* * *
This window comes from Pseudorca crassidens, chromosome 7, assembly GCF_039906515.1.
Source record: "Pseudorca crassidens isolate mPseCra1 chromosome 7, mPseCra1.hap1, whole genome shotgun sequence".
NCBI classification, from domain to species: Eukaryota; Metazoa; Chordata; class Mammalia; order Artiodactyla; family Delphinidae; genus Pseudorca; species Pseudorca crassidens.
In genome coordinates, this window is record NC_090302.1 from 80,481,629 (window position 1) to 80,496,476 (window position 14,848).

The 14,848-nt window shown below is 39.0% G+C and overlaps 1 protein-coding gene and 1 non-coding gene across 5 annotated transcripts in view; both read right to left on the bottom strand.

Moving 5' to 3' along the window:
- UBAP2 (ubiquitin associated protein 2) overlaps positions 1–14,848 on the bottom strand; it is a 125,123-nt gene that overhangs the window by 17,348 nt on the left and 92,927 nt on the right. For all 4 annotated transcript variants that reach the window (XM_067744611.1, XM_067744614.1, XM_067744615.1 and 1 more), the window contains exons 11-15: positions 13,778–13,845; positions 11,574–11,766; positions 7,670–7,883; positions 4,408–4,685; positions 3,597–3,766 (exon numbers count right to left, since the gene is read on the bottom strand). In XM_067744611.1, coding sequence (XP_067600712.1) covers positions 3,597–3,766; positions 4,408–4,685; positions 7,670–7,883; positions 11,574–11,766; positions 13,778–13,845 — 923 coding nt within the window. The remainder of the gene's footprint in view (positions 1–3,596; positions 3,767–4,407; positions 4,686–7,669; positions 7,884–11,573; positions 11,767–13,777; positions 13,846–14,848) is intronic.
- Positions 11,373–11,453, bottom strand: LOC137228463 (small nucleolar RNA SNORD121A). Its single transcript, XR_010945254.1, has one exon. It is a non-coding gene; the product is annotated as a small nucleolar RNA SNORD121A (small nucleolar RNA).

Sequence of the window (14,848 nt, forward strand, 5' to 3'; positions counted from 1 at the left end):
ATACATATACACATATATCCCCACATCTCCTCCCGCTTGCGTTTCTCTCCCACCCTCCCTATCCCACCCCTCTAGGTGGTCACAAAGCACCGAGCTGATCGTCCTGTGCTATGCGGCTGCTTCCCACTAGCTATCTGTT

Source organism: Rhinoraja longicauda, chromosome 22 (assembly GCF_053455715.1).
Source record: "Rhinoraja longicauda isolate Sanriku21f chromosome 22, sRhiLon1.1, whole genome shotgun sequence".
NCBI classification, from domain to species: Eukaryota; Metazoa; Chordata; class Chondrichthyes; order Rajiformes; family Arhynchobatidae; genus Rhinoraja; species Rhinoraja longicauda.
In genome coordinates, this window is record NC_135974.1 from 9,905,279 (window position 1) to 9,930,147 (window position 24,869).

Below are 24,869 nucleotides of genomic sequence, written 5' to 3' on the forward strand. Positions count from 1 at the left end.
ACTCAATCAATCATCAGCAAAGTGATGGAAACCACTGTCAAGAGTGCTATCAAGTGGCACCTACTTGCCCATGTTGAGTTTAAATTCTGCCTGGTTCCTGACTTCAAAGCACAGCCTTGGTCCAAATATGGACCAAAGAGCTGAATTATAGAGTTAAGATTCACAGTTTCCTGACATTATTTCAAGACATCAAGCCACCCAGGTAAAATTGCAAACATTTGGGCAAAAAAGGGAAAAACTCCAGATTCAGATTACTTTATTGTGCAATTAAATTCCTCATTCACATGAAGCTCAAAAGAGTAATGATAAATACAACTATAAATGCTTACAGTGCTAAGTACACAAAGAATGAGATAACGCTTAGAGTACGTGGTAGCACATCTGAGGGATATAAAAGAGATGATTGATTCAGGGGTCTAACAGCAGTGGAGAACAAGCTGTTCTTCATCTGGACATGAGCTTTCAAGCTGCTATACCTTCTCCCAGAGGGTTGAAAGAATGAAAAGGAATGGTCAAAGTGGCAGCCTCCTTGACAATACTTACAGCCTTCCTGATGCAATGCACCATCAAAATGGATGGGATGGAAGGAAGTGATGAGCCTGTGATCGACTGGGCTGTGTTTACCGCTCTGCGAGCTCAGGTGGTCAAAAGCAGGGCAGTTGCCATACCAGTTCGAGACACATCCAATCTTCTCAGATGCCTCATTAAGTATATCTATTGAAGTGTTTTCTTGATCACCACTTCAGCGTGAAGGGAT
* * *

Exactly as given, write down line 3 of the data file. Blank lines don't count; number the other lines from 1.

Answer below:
NCBI classification, from domain to species: Eukaryota; Metazoa; Chordata; class Mammalia; order Artiodactyla; family Delphinidae; genus Pseudorca; species Pseudorca crassidens.